And companies pay for reliability, both for necessity and so they have someone to pass the blame to if something fails. Even if someone got a copy of their code and decided to try their own business, are you going to trust them over the original creators when it comes to your job security?

Comment I wonder why... (Score 5, Informative) 289

You have to admire the hypocracy of state legislators who argue for "state's rights", who don't care about "city and county rights" to roll out broadband to attract jobs and new people to their area. It's almost like they were hypocrites, ignorant of freshman economics, sold to the highest bidder or something... /Lives in Tennessee, has the same bunch of ignorant cretins passing laws that an 18 year old freshman could easily shoot down as dumb.

Comment Re:Won't save most of the 4000 lives (Score 4, Interesting) 615

To give a counterexample, I was driving down a long hill that I have driven daily for 20+ years. At the bottom of the hill, right before it went around a curve, I saw cars hitting their brakes, and knew there was probably a traffic jam around the corner, so I started slowing down.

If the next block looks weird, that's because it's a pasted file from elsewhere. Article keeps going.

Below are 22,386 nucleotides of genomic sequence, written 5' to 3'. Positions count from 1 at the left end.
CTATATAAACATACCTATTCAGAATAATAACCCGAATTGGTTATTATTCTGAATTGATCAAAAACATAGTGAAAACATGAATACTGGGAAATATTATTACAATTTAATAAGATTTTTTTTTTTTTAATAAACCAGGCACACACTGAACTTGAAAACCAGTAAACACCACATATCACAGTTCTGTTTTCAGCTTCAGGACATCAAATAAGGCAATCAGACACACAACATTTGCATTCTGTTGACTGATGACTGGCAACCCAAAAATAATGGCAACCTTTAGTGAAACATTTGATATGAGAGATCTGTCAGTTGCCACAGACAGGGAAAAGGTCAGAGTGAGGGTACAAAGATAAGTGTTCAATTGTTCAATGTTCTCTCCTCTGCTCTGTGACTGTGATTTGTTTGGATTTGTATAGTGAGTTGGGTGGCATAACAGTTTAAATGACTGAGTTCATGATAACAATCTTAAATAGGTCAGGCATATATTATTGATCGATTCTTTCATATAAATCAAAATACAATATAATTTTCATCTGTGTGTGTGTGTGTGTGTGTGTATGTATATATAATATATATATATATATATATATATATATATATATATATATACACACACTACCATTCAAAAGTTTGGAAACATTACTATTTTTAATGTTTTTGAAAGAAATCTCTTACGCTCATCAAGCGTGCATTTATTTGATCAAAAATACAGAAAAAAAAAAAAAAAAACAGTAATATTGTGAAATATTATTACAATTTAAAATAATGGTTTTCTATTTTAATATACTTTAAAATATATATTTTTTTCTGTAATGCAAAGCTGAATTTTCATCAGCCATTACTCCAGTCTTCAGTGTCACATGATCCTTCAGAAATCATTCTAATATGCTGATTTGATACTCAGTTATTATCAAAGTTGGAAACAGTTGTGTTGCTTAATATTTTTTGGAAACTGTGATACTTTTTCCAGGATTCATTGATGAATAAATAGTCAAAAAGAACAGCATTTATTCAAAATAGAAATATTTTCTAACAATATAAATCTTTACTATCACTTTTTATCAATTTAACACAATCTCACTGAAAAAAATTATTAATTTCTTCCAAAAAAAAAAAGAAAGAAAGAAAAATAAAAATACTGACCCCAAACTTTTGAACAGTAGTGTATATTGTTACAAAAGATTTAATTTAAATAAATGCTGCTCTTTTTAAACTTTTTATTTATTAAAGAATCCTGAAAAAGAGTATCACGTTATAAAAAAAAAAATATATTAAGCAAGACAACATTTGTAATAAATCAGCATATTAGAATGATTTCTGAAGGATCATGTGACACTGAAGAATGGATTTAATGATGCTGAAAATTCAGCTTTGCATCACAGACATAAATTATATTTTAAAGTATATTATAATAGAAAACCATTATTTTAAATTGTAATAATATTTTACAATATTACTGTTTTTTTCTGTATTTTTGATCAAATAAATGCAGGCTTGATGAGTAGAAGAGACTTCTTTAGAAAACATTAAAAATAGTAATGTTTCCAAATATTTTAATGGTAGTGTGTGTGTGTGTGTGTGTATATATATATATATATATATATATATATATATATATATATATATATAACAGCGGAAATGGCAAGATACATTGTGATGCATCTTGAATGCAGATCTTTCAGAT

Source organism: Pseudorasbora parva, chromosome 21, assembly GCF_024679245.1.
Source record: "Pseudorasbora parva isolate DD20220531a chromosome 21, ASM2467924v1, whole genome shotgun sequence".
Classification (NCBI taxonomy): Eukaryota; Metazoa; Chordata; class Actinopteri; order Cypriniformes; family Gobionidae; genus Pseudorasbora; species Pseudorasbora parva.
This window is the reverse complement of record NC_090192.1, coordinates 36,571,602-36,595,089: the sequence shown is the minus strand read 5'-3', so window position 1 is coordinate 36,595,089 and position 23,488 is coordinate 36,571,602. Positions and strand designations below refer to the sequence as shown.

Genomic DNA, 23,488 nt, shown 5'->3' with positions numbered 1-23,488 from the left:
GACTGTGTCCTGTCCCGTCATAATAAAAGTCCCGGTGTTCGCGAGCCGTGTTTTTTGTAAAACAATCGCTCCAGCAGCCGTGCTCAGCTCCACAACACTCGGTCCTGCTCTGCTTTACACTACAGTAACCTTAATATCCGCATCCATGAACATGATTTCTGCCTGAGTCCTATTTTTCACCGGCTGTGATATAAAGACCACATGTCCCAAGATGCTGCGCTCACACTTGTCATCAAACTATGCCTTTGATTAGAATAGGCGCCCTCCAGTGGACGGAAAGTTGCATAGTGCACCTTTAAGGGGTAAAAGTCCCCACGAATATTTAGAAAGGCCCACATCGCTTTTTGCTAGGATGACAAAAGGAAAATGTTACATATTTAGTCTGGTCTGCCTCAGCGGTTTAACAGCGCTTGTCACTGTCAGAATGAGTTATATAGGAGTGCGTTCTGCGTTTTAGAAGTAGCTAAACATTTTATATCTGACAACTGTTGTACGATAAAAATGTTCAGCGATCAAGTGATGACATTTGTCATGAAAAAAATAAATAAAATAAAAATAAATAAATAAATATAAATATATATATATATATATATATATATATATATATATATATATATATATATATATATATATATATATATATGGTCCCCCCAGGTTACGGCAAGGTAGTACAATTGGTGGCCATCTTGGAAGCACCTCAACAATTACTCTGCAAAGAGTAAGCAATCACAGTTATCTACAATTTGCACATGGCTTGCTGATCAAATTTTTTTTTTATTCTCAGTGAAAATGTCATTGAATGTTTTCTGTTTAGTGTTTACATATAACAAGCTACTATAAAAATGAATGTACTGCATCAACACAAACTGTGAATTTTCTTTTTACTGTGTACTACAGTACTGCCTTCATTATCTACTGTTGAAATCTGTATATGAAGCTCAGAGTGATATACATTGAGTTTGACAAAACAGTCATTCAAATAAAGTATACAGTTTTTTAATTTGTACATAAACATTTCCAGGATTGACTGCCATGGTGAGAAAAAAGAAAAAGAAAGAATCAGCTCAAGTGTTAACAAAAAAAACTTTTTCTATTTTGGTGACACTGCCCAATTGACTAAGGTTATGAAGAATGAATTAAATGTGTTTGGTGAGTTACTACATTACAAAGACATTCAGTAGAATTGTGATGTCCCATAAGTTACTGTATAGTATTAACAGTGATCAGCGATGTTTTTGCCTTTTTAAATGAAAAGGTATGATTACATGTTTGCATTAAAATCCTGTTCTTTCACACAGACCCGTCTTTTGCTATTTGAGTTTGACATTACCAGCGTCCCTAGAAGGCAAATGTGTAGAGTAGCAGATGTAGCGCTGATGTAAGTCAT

There was a truck driver pretty far behind me, and he didn't bother slowing down until he came around the curve, saw the traffic jam, locked his brakes, and ran off the road, and blamed me for the accident.

I'm a physics major, so I measured the location of where he locked his brakes, and the point he came to a stop. A little high school algebra showed he was moving 80-85 MPH in a 70 MPH zone when he hit his brakes.

For that reason, I subsequently installed a dashcam in my car. It pays for itself the first time some idiot lies and tries to pin the blame on you.

Comment I want this to be true, but... (Score 5, Insightful) 480

I want a non-Newtonian drive as much as any other nerd out there, but it's still more probable that (assuming it works) it uses conventional physics, just in ways they haven't figured out yet.

That said, I think this result is the point where NASA, DOD, Lockheed Martin, Boeing et al should turn on the money spigot for research. There's obviously something going on, even if it's just conventional physics in unexpected ways. And on the odd chance it *is* new physics, the results could change the world.